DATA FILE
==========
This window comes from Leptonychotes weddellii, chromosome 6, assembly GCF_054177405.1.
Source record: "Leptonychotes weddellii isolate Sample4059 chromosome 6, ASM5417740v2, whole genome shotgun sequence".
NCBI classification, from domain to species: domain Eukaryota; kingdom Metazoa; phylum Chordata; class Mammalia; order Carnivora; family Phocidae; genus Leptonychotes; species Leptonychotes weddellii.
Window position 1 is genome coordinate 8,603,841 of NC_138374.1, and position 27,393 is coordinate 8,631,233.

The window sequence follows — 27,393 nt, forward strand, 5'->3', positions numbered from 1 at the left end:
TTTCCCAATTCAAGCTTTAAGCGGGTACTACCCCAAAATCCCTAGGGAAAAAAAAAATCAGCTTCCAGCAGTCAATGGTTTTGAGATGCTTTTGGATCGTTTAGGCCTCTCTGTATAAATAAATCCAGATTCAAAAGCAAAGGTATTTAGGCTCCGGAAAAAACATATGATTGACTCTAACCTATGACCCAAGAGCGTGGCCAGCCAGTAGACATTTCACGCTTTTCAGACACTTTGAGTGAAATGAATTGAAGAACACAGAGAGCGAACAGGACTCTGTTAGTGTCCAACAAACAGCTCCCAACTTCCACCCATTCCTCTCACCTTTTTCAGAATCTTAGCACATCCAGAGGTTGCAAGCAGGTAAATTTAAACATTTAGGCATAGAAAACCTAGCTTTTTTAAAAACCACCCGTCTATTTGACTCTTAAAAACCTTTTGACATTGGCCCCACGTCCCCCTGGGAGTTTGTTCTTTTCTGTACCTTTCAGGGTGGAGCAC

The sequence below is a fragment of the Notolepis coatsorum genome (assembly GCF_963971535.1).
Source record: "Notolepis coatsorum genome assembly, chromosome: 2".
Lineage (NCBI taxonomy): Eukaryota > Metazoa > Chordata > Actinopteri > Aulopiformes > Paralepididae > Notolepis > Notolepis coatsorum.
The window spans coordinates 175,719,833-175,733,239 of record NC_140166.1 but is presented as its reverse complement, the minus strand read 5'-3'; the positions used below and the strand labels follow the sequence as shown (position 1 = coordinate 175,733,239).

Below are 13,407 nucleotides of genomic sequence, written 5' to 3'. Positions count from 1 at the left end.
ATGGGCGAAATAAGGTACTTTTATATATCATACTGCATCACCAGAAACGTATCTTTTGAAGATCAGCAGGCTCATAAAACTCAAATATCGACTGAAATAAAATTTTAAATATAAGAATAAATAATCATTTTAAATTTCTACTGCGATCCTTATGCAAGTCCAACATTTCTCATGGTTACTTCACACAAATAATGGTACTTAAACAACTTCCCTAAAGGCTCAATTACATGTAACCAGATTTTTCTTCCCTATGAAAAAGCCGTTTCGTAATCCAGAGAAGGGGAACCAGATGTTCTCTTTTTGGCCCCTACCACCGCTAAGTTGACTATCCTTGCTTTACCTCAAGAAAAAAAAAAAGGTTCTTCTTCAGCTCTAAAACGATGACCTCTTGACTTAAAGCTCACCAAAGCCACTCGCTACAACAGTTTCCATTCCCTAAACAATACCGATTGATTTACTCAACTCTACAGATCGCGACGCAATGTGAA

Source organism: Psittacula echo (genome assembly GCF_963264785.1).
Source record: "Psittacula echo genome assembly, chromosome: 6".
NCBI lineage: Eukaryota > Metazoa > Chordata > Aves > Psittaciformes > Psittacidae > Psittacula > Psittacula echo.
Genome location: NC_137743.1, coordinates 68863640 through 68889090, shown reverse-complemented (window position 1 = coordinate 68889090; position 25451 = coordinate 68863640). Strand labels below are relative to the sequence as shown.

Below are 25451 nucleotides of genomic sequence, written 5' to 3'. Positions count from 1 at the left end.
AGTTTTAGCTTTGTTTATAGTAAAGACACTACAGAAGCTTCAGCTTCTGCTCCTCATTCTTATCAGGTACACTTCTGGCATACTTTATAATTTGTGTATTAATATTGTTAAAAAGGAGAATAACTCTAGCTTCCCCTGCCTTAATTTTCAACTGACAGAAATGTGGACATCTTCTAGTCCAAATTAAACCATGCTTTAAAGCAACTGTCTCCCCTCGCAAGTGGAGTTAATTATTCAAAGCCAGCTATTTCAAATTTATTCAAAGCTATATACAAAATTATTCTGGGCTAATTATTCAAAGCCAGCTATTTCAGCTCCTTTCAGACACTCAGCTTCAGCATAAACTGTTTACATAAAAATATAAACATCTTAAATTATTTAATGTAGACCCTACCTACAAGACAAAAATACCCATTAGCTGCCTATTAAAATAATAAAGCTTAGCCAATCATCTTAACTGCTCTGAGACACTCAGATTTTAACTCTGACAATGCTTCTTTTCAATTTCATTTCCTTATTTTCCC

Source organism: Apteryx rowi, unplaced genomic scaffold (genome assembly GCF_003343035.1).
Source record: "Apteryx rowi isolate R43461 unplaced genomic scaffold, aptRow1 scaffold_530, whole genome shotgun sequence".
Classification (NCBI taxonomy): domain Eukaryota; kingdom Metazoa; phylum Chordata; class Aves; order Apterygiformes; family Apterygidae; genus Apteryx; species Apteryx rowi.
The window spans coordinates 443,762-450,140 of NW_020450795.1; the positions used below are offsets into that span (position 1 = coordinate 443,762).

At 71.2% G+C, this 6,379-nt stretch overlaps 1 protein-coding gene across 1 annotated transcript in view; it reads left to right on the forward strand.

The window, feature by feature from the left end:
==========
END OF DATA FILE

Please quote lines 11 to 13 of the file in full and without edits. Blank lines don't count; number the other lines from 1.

Below are 13,407 nucleotides of genomic sequence, written 5' to 3'. Positions count from 1 at the left end.
ATGGGCGAAATAAGGTACTTTTATATATCATACTGCATCACCAGAAACGTATCTTTTGAAGATCAGCAGGCTCATAAAACTCAAATATCGACTGAAATAAAATTTTAAATATAAGAATAAATAATCATTTTAAATTTCTACTGCGATCCTTATGCAAGTCCAACATTTCTCATGGTTACTTCACACAAATAATGGTACTTAAACAACTTCCCTAAAGGCTCAATTACATGTAACCAGATTTTTCTTCCCTATGAAAAAGCCGTTTCGTAATCCAGAGAAGGGGAACCAGATGTTCTCTTTTTGGCCCCTACCACCGCTAAGTTGACTATCCTTGCTTTACCTCAAGAAAAAAAAAAAGGTTCTTCTTCAGCTCTAAAACGATGACCTCTTGACTTAAAGCTCACCAAAGCCACTCGCTACAACAGTTTCCATTCCCTAAACAATACCGATTGATTTACTCAACTCTACAGATCGCGACGCAATGTGAA

Source organism: Psittacula echo (genome assembly GCF_963264785.1).